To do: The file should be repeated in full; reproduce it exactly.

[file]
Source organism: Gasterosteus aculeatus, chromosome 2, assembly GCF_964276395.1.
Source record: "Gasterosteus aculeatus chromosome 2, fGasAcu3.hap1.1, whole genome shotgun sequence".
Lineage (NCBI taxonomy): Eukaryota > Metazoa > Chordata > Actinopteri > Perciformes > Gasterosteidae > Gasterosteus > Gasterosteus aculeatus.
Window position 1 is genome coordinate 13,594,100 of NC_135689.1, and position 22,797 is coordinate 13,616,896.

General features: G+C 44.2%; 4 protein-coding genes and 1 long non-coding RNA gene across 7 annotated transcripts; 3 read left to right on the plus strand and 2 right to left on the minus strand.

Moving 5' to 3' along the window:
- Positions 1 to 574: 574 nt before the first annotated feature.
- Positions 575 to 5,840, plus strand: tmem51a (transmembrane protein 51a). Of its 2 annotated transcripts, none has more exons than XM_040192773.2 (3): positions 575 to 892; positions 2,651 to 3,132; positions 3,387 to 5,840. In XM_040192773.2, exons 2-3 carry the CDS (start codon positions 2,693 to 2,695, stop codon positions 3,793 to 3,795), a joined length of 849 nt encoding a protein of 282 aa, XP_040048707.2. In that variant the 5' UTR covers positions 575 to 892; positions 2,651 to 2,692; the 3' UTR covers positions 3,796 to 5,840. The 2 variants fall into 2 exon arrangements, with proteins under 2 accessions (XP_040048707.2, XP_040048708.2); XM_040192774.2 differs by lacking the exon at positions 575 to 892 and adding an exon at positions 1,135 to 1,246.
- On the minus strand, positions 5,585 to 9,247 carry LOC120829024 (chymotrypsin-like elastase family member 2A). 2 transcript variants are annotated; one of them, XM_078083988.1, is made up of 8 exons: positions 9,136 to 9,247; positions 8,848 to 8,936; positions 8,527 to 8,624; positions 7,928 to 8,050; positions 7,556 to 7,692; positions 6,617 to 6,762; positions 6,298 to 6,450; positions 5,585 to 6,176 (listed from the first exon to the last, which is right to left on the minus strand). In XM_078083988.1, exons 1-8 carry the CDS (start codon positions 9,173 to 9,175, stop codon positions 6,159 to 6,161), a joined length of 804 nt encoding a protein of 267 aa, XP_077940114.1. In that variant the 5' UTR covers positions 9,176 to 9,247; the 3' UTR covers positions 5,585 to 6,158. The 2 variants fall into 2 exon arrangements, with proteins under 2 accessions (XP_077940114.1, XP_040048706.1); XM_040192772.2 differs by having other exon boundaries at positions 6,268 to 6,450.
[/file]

Source organism: Gasterosteus aculeatus, chromosome 2, assembly GCF_964276395.1.
Source record: "Gasterosteus aculeatus chromosome 2, fGasAcu3.hap1.1, whole genome shotgun sequence".
Lineage (NCBI taxonomy): Eukaryota > Metazoa > Chordata > Actinopteri > Perciformes > Gasterosteidae > Gasterosteus > Gasterosteus aculeatus.
Window position 1 is genome coordinate 13,594,100 of NC_135689.1, and position 22,797 is coordinate 13,616,896.

General features: G+C 44.2%; 4 protein-coding genes and 1 long non-coding RNA gene across 7 annotated transcripts; 3 read left to right on the plus strand and 2 right to left on the minus strand.

Moving 5' to 3' along the window:
- Positions 1 to 574: 574 nt before the first annotated feature.
- Positions 575 to 5,840, plus strand: tmem51a (transmembrane protein 51a). Of its 2 annotated transcripts, none has more exons than XM_040192773.2 (3): positions 575 to 892; positions 2,651 to 3,132; positions 3,387 to 5,840. In XM_040192773.2, exons 2-3 carry the CDS (start codon positions 2,693 to 2,695, stop codon positions 3,793 to 3,795), a joined length of 849 nt encoding a protein of 282 aa, XP_040048707.2. In that variant the 5' UTR covers positions 575 to 892; positions 2,651 to 2,692; the 3' UTR covers positions 3,796 to 5,840. The 2 variants fall into 2 exon arrangements, with proteins under 2 accessions (XP_040048707.2, XP_040048708.2); XM_040192774.2 differs by lacking the exon at positions 575 to 892 and adding an exon at positions 1,135 to 1,246.
- On the minus strand, positions 5,585 to 9,247 carry LOC120829024 (chymotrypsin-like elastase family member 2A). 2 transcript variants are annotated; one of them, XM_078083988.1, is made up of 8 exons: positions 9,136 to 9,247; positions 8,848 to 8,936; positions 8,527 to 8,624; positions 7,928 to 8,050; positions 7,556 to 7,692; positions 6,617 to 6,762; positions 6,298 to 6,450; positions 5,585 to 6,176 (listed from the first exon to the last, which is right to left on the minus strand). In XM_078083988.1, exons 1-8 carry the CDS (start codon positions 9,173 to 9,175, stop codon positions 6,159 to 6,161), a joined length of 804 nt encoding a protein of 267 aa, XP_077940114.1. In that variant the 5' UTR covers positions 9,176 to 9,247; the 3' UTR covers positions 5,585 to 6,158. The 2 variants fall into 2 exon arrangements, with proteins under 2 accessions (XP_077940114.1, XP_040048706.1); XM_040192772.2 differs by having other exon boundaries at positions 6,268 to 6,450.